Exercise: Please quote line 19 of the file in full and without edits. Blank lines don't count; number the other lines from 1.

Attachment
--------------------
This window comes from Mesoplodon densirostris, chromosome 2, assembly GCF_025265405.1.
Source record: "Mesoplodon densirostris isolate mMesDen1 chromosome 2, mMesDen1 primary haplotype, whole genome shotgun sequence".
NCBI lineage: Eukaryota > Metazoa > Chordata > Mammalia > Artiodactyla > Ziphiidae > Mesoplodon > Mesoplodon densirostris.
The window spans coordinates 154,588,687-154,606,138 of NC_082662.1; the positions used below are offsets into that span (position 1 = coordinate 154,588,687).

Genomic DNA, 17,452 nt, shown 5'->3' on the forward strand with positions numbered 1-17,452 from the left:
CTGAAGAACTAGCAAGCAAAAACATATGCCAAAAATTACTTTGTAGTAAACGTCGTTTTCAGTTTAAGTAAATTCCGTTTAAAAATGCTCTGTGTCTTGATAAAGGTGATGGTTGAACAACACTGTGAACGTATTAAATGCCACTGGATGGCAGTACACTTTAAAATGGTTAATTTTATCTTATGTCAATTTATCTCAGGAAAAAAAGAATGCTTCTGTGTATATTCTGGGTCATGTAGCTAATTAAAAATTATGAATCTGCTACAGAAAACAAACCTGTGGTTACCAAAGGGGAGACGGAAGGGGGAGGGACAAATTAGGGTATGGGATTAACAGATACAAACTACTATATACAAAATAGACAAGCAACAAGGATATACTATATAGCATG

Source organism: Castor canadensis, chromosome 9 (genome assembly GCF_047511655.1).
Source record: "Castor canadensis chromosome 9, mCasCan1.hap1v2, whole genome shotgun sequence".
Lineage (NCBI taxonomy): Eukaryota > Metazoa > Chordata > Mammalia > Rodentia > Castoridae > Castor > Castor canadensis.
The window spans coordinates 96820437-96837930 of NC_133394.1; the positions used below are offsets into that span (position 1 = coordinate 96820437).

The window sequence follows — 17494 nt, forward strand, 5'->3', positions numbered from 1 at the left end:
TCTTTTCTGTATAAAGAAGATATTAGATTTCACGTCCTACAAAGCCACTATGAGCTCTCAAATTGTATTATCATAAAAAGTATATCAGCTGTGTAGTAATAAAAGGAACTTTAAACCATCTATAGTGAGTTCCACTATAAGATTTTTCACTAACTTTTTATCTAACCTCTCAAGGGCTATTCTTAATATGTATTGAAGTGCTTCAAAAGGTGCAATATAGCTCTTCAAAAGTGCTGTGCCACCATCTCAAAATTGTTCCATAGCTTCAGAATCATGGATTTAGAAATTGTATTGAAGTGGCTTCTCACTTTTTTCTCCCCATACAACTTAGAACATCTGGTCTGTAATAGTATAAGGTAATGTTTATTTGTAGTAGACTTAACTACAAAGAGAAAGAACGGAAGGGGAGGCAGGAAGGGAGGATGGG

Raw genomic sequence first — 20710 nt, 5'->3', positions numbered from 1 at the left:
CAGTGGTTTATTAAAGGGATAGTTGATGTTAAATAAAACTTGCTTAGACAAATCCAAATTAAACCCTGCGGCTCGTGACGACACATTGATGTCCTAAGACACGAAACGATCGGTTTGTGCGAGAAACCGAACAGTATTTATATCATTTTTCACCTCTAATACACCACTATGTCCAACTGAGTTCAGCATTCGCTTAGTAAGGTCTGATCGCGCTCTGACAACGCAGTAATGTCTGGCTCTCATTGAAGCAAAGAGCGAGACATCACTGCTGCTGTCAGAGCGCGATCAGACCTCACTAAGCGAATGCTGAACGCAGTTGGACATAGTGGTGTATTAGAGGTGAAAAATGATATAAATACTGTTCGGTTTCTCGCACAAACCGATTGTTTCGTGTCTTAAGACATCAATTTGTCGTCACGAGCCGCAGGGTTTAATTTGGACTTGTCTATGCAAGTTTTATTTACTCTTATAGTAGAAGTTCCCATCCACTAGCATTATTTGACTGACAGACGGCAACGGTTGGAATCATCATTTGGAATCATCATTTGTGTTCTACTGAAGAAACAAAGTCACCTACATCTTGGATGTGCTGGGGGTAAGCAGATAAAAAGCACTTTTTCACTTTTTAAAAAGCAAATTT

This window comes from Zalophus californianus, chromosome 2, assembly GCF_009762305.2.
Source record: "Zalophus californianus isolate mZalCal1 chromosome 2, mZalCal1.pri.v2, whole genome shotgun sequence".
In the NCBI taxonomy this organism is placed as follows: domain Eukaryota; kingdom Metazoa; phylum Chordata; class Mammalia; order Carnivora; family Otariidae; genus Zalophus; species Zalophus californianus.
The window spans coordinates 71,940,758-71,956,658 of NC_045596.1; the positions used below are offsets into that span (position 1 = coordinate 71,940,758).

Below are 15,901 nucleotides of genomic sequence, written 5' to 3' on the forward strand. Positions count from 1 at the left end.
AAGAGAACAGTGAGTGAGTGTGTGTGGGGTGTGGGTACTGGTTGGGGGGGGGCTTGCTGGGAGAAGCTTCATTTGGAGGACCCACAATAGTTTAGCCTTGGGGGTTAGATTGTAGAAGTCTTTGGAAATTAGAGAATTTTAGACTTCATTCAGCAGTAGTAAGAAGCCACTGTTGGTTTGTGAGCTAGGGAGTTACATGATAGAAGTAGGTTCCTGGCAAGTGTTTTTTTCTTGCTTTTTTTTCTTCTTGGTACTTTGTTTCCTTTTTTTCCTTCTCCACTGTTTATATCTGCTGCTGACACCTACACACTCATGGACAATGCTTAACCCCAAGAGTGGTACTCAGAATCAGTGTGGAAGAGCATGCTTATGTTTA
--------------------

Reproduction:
Below are 15,901 nucleotides of genomic sequence, written 5' to 3' on the forward strand. Positions count from 1 at the left end.